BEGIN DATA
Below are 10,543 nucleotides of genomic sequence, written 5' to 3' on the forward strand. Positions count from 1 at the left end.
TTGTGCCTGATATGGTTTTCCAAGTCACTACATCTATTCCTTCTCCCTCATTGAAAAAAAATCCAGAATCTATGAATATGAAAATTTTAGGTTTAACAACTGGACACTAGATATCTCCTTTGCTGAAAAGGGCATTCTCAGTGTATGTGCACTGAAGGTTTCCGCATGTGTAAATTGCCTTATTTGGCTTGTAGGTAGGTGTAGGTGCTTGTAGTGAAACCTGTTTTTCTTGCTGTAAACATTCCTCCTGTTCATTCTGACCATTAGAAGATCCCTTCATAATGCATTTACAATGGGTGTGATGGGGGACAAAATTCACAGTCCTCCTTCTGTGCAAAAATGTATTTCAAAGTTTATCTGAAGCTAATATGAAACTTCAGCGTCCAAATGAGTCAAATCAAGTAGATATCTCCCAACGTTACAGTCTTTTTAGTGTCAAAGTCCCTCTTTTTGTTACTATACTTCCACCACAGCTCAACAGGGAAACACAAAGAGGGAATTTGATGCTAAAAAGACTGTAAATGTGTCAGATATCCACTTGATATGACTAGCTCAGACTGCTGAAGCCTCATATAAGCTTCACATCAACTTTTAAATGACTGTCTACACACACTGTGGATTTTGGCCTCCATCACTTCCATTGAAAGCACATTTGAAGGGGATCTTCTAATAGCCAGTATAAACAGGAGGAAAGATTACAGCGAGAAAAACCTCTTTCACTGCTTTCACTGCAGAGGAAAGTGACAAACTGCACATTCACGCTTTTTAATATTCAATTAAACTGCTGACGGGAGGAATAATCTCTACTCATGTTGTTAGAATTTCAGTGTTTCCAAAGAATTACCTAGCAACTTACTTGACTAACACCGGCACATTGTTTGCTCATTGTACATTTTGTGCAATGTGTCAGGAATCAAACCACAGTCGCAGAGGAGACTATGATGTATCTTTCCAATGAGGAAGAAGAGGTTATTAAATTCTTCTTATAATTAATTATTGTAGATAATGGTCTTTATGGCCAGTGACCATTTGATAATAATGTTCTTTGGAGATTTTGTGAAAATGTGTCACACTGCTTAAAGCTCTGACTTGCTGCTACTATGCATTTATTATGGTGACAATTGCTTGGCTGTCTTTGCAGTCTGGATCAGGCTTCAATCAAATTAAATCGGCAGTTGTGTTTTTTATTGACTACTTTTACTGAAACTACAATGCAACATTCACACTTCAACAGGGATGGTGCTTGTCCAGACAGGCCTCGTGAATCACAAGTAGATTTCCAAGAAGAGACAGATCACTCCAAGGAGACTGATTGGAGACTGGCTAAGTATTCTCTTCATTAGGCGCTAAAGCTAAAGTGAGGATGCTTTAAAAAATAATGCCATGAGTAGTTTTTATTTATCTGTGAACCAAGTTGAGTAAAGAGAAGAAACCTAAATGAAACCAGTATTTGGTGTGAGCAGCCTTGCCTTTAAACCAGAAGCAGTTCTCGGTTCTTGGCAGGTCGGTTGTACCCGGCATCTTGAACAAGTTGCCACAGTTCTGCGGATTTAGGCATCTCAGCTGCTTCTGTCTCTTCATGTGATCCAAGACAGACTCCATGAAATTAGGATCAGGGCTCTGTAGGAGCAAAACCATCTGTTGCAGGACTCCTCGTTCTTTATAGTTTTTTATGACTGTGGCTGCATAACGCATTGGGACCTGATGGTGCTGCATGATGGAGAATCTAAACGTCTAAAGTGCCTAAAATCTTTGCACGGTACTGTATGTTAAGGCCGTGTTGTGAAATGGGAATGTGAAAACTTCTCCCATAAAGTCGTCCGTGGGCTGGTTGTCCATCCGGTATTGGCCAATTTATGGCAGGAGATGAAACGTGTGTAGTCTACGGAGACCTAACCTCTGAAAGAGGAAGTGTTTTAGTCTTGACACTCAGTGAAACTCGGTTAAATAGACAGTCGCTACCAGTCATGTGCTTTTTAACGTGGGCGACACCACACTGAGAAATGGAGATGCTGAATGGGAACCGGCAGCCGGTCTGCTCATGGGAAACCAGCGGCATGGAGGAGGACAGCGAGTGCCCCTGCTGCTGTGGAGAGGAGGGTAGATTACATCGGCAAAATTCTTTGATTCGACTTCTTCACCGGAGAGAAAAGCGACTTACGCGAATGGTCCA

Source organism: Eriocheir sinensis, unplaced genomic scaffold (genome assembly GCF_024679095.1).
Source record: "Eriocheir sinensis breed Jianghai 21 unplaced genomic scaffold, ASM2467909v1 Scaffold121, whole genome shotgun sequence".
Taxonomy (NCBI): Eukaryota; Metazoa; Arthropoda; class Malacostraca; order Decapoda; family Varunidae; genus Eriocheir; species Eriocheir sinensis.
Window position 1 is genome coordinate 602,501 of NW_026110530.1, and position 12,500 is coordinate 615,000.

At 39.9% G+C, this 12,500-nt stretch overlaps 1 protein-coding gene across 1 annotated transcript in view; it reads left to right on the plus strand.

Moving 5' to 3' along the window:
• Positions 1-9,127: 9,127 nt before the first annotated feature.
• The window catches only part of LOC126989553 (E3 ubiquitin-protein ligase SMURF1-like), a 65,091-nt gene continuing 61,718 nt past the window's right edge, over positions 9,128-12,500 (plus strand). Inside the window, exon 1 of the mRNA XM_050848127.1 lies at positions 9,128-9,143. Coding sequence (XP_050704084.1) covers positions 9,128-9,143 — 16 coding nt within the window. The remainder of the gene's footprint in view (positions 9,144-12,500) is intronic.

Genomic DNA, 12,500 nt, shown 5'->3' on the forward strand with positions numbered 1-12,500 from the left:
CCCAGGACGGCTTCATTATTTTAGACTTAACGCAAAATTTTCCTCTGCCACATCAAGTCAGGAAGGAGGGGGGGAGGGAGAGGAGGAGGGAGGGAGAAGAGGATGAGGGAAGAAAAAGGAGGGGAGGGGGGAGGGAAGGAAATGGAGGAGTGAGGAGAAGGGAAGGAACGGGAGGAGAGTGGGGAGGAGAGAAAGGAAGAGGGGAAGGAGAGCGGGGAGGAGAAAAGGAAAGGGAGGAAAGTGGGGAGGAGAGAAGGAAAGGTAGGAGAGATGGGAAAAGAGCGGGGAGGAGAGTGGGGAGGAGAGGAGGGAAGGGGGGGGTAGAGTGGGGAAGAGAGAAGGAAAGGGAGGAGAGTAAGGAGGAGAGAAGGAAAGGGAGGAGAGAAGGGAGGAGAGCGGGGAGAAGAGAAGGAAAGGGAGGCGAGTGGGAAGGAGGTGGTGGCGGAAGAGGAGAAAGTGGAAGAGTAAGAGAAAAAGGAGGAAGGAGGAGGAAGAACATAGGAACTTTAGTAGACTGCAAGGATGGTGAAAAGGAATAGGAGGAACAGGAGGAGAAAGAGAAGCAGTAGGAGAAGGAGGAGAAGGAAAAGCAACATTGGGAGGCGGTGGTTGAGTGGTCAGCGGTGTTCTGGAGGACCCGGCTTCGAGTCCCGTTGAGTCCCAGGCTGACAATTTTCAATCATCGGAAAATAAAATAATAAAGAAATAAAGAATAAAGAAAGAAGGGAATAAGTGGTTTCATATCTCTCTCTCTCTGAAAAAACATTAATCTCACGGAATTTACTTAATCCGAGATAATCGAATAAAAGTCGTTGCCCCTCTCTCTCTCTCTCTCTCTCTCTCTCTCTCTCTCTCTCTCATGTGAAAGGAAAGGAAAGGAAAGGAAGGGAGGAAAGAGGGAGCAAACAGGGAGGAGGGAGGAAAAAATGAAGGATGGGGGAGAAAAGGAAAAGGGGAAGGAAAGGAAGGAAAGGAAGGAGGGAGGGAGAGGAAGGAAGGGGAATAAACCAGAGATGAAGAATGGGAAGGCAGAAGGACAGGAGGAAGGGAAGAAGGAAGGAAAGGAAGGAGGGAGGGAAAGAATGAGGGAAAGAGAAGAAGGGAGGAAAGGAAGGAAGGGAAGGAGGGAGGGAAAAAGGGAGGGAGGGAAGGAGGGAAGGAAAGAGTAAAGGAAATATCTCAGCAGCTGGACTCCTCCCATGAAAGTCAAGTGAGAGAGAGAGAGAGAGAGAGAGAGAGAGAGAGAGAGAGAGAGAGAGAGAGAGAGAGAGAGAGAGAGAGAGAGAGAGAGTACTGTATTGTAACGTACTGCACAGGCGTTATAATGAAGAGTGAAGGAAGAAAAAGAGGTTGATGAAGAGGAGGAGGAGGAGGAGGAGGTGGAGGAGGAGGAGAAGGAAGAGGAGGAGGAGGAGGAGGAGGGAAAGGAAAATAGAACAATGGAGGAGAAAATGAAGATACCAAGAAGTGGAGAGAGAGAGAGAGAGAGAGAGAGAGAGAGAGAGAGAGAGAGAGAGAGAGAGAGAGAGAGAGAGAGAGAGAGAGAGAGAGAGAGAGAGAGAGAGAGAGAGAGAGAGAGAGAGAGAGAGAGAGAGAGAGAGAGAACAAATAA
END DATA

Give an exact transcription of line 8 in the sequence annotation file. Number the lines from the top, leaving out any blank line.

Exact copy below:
Moving 5' to 3' along the window: